The primary purpose of this report is to present information relating to flow-adjusted temporal trends in major-ion constituents and properties for 16 sampling sites in the Tongue and Powder River watersheds based on data collected during 1980–2010. In association with this primary purpose, the report presents background information on major-ion characteristics (including specific conductance, calcium, magnesium, potassium, sodium adsorption ratio, sodium, alkalinity, chloride, fluoride, dissolved sulfate, and dissolved solids) of the sampling sites and coal-bed methane (CBM) produced water (groundwater pumped from coal seams) in the site watersheds, trend analysis methods, streamflow conditions, and factors that affect trend results.
The Tongue and Powder River watersheds overlie the Powder River structural basin (PRB) in northeastern Wyoming and southeastern Montana. Limited extraction of coal-bed methane (CBM) from the PRB began in the early 1990’s, and increased dramatically during the late 1990’s and early 2000’s. CBM-extraction activities produce discharges of water with high concentrations of dissolved solids (particularly sodium and bicarbonate ions) relative to most stream water in the Tongue and Powder River watersheds. Water-quality of CBM produced water is of concern because of potential effects of sodium on agricultural soils and potential effects of bicarbonate on aquatic biota.
Two parametric trend-analysis methods were used in this study: the time-series model (TSM) and ordinary least squares regression (OLS) on time, streamflow, and season. The TSM was used to analyze trends for 11 of the 16 study sites. For five sites, data requirements of the TSM were not met and OLS was used to analyze trends. Two primary 10-year trend-analysis periods were selected. Trend-analysis period 1 (water years 1986–95; hereinafter referred to as period 1) was selected to represent variability in major-ion concentrations in the Tongue and Powder River watersheds before potential effects of CBM-extraction activities. Trend analysis period 2 (water years 2001–10; hereinafter referred to as period 2) was selected because it encompassed substantial CBM-extraction activities and therefore might indicate potential effects of CBM-extraction activities on water quality of receiving streams in the Tongue and Powder River watersheds. For sites that did not satisfy data requirements for the TSM, OLS was used to analyze trends for period 2 (if complete data were available) or a 6-year period (2005–10).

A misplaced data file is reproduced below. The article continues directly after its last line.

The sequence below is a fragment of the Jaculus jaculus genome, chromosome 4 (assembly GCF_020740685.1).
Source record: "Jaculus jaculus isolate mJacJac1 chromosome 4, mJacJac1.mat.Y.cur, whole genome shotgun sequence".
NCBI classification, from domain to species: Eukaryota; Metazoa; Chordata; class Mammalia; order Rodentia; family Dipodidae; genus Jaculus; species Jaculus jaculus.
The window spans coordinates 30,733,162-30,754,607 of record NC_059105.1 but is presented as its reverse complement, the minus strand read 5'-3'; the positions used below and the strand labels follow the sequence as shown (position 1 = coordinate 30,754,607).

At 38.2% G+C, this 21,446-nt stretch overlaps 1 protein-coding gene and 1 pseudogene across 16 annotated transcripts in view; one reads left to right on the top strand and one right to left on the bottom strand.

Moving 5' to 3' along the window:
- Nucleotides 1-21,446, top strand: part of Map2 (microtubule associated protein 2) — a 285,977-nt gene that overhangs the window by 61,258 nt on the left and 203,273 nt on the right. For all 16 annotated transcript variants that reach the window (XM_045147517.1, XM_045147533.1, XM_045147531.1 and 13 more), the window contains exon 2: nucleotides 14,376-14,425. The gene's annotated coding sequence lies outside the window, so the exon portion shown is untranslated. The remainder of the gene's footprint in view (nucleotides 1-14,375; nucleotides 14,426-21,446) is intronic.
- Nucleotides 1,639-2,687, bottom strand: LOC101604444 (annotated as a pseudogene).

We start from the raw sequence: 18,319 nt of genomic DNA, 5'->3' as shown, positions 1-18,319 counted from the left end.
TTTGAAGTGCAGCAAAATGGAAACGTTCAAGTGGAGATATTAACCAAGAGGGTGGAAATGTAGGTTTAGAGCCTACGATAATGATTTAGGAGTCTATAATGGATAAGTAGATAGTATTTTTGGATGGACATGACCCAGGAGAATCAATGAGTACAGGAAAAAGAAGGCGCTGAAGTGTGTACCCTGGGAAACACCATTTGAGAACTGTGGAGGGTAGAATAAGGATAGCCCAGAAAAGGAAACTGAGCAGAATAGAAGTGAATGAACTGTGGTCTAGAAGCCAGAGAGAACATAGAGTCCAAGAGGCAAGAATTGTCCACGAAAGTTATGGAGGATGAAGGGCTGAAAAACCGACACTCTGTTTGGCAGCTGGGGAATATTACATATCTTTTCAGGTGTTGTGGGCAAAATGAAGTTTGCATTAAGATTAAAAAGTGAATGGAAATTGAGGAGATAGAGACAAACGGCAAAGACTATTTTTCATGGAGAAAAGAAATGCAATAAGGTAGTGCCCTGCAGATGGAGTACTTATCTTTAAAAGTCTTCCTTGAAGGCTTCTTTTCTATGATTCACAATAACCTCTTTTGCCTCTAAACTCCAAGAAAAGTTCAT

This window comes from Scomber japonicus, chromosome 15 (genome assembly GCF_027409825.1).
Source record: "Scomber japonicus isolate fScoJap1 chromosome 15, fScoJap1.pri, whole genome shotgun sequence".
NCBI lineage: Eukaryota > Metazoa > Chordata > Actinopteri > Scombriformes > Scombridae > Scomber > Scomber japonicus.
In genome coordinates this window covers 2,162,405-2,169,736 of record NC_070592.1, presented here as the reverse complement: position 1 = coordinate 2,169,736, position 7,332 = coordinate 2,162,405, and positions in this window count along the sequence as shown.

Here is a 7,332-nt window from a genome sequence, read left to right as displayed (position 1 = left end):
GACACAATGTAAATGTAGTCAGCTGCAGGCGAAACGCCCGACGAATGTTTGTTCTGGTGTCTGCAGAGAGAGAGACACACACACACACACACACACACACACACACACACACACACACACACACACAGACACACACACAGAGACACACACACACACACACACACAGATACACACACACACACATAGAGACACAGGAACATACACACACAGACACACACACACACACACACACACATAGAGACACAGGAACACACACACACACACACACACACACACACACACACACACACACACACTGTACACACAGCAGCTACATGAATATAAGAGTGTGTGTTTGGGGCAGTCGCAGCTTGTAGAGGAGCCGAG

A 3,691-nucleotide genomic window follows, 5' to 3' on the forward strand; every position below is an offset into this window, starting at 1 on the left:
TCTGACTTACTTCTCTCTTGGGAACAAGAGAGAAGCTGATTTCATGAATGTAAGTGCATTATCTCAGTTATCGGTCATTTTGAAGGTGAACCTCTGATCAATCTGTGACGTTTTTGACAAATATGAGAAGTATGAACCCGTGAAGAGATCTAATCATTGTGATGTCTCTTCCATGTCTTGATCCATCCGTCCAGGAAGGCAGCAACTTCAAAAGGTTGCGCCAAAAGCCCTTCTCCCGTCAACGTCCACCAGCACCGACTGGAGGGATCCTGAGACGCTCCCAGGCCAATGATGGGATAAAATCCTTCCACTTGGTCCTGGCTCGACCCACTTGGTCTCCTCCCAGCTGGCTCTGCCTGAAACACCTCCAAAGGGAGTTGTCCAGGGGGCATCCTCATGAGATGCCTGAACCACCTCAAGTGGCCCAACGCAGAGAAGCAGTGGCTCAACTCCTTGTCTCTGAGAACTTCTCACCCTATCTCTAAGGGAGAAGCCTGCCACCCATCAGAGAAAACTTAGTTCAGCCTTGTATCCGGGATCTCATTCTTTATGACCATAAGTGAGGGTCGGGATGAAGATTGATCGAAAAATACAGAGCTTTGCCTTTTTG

Flow-rate characteristics of CBM-produced water were estimated to allow general comparisons with streamflow characteristics of the sampling sites. The information on flow-rate characteristics of CBM-produced water in relation to streamflow does not account for effects of disposal, treatment, or other remediation activities on the potential quantitative effects of CBM-produced water on receiving streams. In many places, CBM-produced water is discharged into impoundments or channels in upper reaches of tributary watersheds where water infiltrates and does not directly contribute to streamflow. For Tongue River at State line (site 4) mean annual pumping rate of CBM-produced water during water years 2001–10 (hereinafter referred to as mean CBM pumping rate) was 6 percent of the mean of annual median streamflows during water years 2001–10 (hereinafter referred to as 2001–10 median streamflow). For main-stem Tongue River sites 5, 7, and 10, mean CBM pumping rate was 8–12 percent of 2001–10 median streamflow. For main-stem Powder River sites (sites 12, 13, and 16), mean CBM pumping rates were 26, 28, and 34 percent of 2001–10 median streamflows, respectively.